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Chapter 7 ENV Review

Chapter 7 ENV Review - Chapter 7 Soil Agriculture and the...

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Chapter 7 Soil, Agriculture, and the Future of Food Soil is the foundation for agriculture Land devoted to agriculture covers 38% of Earth’s land surface Agriculture Practice of raising crops and livestock for human use and consumption Cropland Land used to raise plants for human use Rangeland or pasture Land used for grazing livestock Traditional agriculture Uses human and animal muscle power, hand tools, and simple machines Industrialized agriculture Uses large-scale mechanization and fossil fuels to boost yields. It also uses pesticides, irrigation, and fertilizers Poorly managed agriculture Turns grasslands into deserts Removes forests Diminishes biodiversity Pollutes soil, air, and water Fertile soil can be Blown and washed away Land suitable for farming is Running out Soil A plant-supporting system consisting of water, disintegrated rock, organic matter, gases, nutrients, and microorganisms Animals in soil Bacteria, algae, earthworms, and insects 1 teaspoon of soil can Contain 100 million bacteria, ½ million fungie, 100,000 algae, and 50,000 protists Soil profiles comprise horizon Soil profile Entire cross-section of soil Amount of organic matter decreases Downward Top soil (A horizon) Layer that is most nutritive for plants Leaching Solid particles are dissolved and move elsewhere (down through horizons) Topsoil Is vital for agriculture
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Unsustainable practices Deplete organic material and reduce the soil’s fertility and ability to hold water Soil scientists classify soils using Color, texture, structure, and pH The soil most suitable for agriculture is Loamy mixture with a pH close to neutral that is workable and can hold nutrients Tropical rainforest soils Are much less productive than temperate grasslands Frequent rain leaches Minerals and nutrients, reducing their plants Swidden agriculture “shifting cultivation” Cultivating a plot of land for a few years and moving elsewhere Temperate grasslands have Lower rainfall and less leaching. Nutrients remain within reach of plant roots In tem grasslands soils can be Repeatedly farmed with appropriate techniques Most of the world’s soils are not ideal for agriculture but With human population growth, humans are forced to cultivate more unsuitable lands Poor agriculture practices reduce Soil’s ability to support life Over the past 50 years, soil degradation has Reduced global crop, yields by 13% on cropland Soil degradation results from cropland, agriculture, deforestation, and overgrazing Erosion Removal of material from one place to another by wind or water Deposition Arrival of eroded material at a new location Erosion and deposition are natural processes that in the long run can help the soil like Flowing water that deposits sediment in river valleys and deltas. This is why floodplains are excellent for farming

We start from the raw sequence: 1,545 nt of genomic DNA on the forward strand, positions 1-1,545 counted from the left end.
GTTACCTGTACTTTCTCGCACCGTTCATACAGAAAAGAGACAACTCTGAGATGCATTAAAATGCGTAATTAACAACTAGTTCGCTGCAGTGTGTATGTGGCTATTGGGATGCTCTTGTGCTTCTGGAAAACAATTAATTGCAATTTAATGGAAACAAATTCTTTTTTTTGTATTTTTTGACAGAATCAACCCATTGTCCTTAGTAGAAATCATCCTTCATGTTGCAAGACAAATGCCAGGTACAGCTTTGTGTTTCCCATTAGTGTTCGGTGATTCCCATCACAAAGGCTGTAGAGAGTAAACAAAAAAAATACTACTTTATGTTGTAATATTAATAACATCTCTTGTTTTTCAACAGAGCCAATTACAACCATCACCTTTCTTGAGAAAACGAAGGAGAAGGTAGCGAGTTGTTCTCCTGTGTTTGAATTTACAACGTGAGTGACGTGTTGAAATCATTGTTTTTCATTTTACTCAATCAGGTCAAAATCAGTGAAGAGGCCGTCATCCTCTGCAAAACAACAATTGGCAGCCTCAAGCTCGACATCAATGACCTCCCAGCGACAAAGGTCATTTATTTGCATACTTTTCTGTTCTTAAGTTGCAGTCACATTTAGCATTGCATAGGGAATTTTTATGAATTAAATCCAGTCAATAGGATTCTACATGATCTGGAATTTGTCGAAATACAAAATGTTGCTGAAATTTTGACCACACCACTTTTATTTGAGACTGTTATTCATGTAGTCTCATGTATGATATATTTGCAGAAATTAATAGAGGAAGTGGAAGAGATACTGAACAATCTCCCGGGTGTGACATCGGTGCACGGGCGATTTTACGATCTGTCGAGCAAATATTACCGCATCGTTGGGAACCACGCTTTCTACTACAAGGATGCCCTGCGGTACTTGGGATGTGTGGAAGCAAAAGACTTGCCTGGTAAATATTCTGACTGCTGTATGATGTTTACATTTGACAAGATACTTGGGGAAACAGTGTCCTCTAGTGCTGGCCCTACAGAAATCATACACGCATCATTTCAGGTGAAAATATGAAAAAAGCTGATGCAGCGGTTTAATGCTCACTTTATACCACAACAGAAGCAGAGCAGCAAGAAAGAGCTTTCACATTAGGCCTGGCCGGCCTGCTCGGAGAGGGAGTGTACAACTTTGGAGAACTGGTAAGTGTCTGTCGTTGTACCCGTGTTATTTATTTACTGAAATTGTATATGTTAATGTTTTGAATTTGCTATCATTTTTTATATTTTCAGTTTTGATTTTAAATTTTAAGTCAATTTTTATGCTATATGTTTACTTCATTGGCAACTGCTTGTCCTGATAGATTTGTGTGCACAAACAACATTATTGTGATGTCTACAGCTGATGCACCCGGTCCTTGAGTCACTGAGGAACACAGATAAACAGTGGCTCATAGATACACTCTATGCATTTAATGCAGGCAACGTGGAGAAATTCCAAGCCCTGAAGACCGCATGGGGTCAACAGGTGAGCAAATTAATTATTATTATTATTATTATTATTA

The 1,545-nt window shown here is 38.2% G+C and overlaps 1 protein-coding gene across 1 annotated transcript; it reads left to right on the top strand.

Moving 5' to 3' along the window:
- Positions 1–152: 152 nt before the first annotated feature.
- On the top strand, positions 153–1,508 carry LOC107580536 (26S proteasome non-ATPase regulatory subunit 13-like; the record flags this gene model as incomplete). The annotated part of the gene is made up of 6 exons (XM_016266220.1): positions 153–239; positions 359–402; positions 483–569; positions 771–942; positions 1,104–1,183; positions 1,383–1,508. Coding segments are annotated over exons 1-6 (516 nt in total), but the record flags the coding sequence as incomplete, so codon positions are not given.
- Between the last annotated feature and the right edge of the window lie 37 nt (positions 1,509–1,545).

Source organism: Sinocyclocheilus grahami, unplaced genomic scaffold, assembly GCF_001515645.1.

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Chapter 7 ENV Review - Chapter 7 Soil Agriculture and the...

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